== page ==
What's up with Christian conservatives these days? On one hand, they seem less interested and involved in politics than in the past. Last year, Free Congress Foundation founder Paul Weyrich and former Jerry Falwell spokesman Cal Thomas called for a withdrawal from politics; this year, Gary Bauer fared poorly in the GOP nomination sweepstakes.

On the other hand, Christian conservatives were a force in the Republican primaries, helping George W. Bush secure the nomination. Led by Falwell, movement leaders have promised to mobilize conservative Christians in the fall.

A recent survey of members of the National Association of Evangelicals (NAE) offers some clues to this puzzle. These Christian conservatives display a principled pragmatism that defies the conventional wisdom. Although NAE members do not represent all Christian conservatives, let alone the "religious right," they are central to a large constituency with an evolving approach to politics.

First, almost of half of the survey respondents believed evangelicals should stay focused on politics, compared to less than one-tenth who felt evangelicals should withdraw. The remaining two-fifths wanted both continued political action in addition to attention to other social ministries.

So, instead of a withdrawal, a more modest reappraisal of politics is underway.

When asked if evangelicals should focus on changing individual hearts or on influencing social institutions, more respondents picked the former than the latter--a traditional position of evangelical churches. However, almost two-thirds opted for changing both individuals and institutions. This response suggests a broad commitment to civic engagement.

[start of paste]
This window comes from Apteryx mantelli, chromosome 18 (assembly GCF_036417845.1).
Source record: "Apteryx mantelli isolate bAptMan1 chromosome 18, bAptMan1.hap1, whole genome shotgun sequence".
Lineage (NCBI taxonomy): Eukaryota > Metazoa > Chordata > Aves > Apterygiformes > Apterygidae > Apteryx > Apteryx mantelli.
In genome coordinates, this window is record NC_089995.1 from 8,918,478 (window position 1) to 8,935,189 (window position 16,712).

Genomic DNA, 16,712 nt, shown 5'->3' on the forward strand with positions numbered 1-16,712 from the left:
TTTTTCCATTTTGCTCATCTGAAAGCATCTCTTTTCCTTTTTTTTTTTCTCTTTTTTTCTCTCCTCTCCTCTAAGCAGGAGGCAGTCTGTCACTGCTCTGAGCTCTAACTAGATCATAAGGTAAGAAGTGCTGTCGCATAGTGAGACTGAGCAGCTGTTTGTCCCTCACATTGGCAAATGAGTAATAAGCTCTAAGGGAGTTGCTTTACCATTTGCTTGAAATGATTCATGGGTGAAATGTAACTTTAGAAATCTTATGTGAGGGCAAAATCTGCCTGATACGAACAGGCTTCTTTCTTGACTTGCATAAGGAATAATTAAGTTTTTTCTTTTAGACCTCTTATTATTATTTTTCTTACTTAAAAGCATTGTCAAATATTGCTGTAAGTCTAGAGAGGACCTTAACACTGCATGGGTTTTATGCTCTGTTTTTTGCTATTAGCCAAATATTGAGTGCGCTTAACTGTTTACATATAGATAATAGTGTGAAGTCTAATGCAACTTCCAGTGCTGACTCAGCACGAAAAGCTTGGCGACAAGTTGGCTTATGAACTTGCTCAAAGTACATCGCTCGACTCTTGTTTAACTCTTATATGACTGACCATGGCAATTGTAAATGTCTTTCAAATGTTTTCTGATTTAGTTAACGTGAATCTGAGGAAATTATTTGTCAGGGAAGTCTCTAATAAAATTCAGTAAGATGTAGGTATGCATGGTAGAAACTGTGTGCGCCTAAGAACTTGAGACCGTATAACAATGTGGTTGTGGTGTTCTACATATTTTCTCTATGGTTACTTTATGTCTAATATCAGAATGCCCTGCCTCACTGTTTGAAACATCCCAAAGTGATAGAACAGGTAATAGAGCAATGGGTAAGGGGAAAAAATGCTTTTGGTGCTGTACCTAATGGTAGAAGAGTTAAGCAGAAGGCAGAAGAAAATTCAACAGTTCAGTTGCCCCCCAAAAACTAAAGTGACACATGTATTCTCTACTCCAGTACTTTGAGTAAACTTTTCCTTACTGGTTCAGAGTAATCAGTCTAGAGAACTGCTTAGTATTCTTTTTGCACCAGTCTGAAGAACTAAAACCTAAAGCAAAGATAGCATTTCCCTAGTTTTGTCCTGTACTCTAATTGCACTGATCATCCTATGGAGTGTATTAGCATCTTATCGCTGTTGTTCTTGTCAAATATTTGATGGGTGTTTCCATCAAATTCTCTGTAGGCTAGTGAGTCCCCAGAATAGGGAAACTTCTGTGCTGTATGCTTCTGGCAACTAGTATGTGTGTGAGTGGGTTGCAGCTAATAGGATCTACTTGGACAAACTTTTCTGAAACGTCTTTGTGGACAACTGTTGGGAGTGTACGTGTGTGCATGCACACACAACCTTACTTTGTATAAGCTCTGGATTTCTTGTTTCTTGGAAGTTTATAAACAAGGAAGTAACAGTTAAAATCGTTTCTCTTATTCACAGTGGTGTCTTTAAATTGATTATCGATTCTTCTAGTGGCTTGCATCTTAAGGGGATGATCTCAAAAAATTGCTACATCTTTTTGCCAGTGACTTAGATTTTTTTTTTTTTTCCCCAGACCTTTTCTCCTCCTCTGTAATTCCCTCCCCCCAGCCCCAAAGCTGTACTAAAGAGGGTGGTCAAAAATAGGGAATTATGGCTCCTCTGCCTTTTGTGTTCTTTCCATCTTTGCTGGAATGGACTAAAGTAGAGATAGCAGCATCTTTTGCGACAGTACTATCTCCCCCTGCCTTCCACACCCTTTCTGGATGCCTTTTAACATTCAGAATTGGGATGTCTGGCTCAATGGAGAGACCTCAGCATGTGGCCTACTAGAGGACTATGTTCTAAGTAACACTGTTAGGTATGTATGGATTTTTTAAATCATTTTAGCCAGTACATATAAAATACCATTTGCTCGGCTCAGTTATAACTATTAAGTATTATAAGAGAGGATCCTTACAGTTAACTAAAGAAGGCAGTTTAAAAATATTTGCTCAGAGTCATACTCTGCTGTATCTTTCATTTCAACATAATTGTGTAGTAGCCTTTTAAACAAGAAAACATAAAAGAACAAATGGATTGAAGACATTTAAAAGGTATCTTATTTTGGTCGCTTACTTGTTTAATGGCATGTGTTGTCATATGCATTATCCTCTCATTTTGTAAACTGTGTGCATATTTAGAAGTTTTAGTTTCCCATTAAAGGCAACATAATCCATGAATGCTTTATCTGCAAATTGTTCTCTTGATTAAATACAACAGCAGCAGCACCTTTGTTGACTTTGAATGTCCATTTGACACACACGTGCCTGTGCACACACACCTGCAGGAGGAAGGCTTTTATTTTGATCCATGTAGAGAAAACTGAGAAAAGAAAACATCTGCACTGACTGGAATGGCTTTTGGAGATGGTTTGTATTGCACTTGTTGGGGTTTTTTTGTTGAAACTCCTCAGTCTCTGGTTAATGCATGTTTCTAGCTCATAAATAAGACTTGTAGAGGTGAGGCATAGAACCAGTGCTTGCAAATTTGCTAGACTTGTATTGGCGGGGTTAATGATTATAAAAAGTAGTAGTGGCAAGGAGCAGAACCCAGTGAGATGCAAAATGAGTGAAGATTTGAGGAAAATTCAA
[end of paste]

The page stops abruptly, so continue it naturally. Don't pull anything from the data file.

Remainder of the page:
Over 90 percent claimed that the 2000 election was "very important" to the future of the country. One-third felt that supporting the "right issues" was more important than "winning" in elections--a view common in the religious right. But two-thirds felt that winning elections was as or more important than issues.

As one might expect, NAE members had solidly conservative views on social issues, such as strong opposition to abortion, which they view as murder, and pornography, which they view as a sin equivalent to sexual misconduct. They also favored school vouchers and government funding of faith-based social services through charitable choice. Most wanted tax cuts and were distrustful of the United Nations.

But there were some surprises as well. The respondents were evenly divided on a constitutional amendment on school prayer and affirmative action. Nearly two-fifths endorsed the "liberal" positions on these controversial issues, opposed to a constitutional amendment on prayer in schools and in favor of affirmative action. Nearly two-fifths felt the federal government had a responsibility to fight poverty.

Two-thirds also rejected the statement "Immigrants harm society by bringing strange customs and beliefs." Indeed, NAE members welcomed Hispanics, Asians and African Americans, many of whom share an evangelical faith.

NAE members' presidential preferences match their issue profile: they supported George W.

Bush over his rivals for the Republican presidential nomination because of Bush's across-the-board social conservatism with a "compassionate" Christian edge. John McCain was a distant second even before his criticism of the religious right. But few respondents backed religious right candidates Gary Bauer or Alan Keyes, and even fewer liked Steve Forbes or Pat Buchanan, both who made strong appeals to Christian conservatives. In fact, the respondents had negative views of Pat Buchanan.

In sum, NAE members support civic engagement, including but not limited to politics. They want to foster traditional morality, but do not share the hard-edged agenda associated with religious right. A principled pragmatism appears to characterize these Christian conservatives in 2000, and perhaps others as well.

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